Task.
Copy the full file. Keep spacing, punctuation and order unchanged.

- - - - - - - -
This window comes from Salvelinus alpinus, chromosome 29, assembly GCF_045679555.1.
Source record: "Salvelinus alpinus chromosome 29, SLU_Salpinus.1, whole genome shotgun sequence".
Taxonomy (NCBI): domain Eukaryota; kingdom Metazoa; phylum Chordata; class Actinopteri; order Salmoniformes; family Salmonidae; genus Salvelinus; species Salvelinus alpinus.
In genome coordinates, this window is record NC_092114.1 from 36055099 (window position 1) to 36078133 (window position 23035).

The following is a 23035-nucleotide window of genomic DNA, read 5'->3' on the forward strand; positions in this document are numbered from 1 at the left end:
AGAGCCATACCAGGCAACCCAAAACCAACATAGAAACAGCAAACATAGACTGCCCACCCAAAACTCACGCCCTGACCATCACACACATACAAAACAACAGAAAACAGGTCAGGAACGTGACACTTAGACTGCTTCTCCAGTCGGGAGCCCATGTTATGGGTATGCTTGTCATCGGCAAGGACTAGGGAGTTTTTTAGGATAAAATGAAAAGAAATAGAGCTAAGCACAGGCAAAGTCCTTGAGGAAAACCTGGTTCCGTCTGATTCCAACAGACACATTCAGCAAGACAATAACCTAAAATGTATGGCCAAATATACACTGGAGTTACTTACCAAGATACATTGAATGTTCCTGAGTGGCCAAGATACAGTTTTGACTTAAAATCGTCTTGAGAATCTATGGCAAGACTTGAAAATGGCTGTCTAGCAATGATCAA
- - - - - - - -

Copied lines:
This window comes from Salvelinus alpinus, chromosome 29, assembly GCF_045679555.1.
Source record: "Salvelinus alpinus chromosome 29, SLU_Salpinus.1, whole genome shotgun sequence".
Taxonomy (NCBI): domain Eukaryota; kingdom Metazoa; phylum Chordata; class Actinopteri; order Salmoniformes; family Salmonidae; genus Salvelinus; species Salvelinus alpinus.
In genome coordinates, this window is record NC_092114.1 from 36055099 (window position 1) to 36078133 (window position 23035).

The following is a 23035-nucleotide window of genomic DNA, read 5'->3' on the forward strand; positions in this document are numbered from 1 at the left end:
AGAGCCATACCAGGCAACCCAAAACCAACATAGAAACAGCAAACATAGACTGCCCACCCAAAACTCACGCCCTGACCATCACACACATACAAAACAACAGAAAACAGGTCAGGAACGTGACACTTAGACTGCTTCTCCAGTCGGGAGCCCATGTTATGGGTATGCTTGTCATCGGCAAGGACTAGGGAGTTTTTTAGGATAAAATGAAAAGAAATAGAGCTAAGCACAGGCAAAGTCCTTGAGGAAAACCTGGTTCCGTCTGATTCCAACAGACACATTCAGCAAGACAATAACCTAAAATGTATGGCCAAATATACACTGGAGTTACTTACCAAGATACATTGAATGTTCCTGAGTGGCCAAGATACAGTTTTGACTTAAAATCGTCTTGAGAATCTATGGCAAGACTTGAAAATGGCTGTCTAGCAATGATCAA